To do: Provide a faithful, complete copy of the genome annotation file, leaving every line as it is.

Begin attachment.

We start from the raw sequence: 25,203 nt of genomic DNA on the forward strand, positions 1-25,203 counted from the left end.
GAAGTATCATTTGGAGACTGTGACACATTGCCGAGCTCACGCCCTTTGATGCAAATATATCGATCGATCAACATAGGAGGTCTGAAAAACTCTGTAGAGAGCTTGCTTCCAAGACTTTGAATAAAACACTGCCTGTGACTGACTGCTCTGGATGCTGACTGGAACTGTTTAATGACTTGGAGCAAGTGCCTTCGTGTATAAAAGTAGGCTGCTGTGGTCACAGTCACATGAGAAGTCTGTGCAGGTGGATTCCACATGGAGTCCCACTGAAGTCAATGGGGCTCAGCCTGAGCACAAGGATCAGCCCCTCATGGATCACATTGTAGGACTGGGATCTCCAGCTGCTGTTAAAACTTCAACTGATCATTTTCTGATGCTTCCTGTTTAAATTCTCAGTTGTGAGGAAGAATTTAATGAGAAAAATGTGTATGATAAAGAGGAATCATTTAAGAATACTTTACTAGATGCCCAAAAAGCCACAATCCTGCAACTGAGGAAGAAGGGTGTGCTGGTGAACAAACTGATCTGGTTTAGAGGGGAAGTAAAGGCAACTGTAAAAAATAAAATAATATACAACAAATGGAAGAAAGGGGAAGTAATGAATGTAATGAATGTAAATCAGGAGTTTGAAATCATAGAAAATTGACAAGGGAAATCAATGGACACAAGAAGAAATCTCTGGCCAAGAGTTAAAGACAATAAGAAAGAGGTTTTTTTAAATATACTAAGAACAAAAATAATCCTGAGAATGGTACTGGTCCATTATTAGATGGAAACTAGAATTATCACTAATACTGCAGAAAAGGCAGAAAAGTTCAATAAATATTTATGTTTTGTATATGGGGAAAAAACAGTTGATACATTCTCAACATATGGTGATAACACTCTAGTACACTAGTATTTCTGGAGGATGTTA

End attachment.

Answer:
We start from the raw sequence: 25,203 nt of genomic DNA on the forward strand, positions 1-25,203 counted from the left end.
GAAGTATCATTTGGAGACTGTGACACATTGCCGAGCTCACGCCCTTTGATGCAAATATATCGATCGATCAACATAGGAGGTCTGAAAAACTCTGTAGAGAGCTTGCTTCCAAGACTTTGAATAAAACACTGCCTGTGACTGACTGCTCTGGATGCTGACTGGAACTGTTTAATGACTTGGAGCAAGTGCCTTCGTGTATAAAAGTAGGCTGCTGTGGTCACAGTCACATGAGAAGTCTGTGCAGGTGGATTCCACATGGAGTCCCACTGAAGTCAATGGGGCTCAGCCTGAGCACAAGGATCAGCCCCTCATGGATCACATTGTAGGACTGGGATCTCCAGCTGCTGTTAAAACTTCAACTGATCATTTTCTGATGCTTCCTGTTTAAATTCTCAGTTGTGAGGAAGAATTTAATGAGAAAAATGTGTATGATAAAGAGGAATCATTTAAGAATACTTTACTAGATGCCCAAAAAGCCACAATCCTGCAACTGAGGAAGAAGGGTGTGCTGGTGAACAAACTGATCTGGTTTAGAGGGGAAGTAAAGGCAACTGTAAAAAATAAAATAATATACAACAAATGGAAGAAAGGGGAAGTAATGAATGTAATGAATGTAAATCAGGAGTTTGAAATCATAGAAAATTGACAAGGGAAATCAATGGACACAAGAAGAAATCTCTGGCCAAGAGTTAAAGACAATAAGAAAGAGGTTTTTTTAAATATACTAAGAACAAAAATAATCCTGAGAATGGTACTGGTCCATTATTAGATGGAAACTAGAATTATCACTAATACTGCAGAAAAGGCAGAAAAGTTCAATAAATATTTATGTTTTGTATATGGGGAAAAAACAGTTGATACATTCTCAACATATGGTGATAACACTCTAGTACACTAGTATTTCTGGAGGATGTTA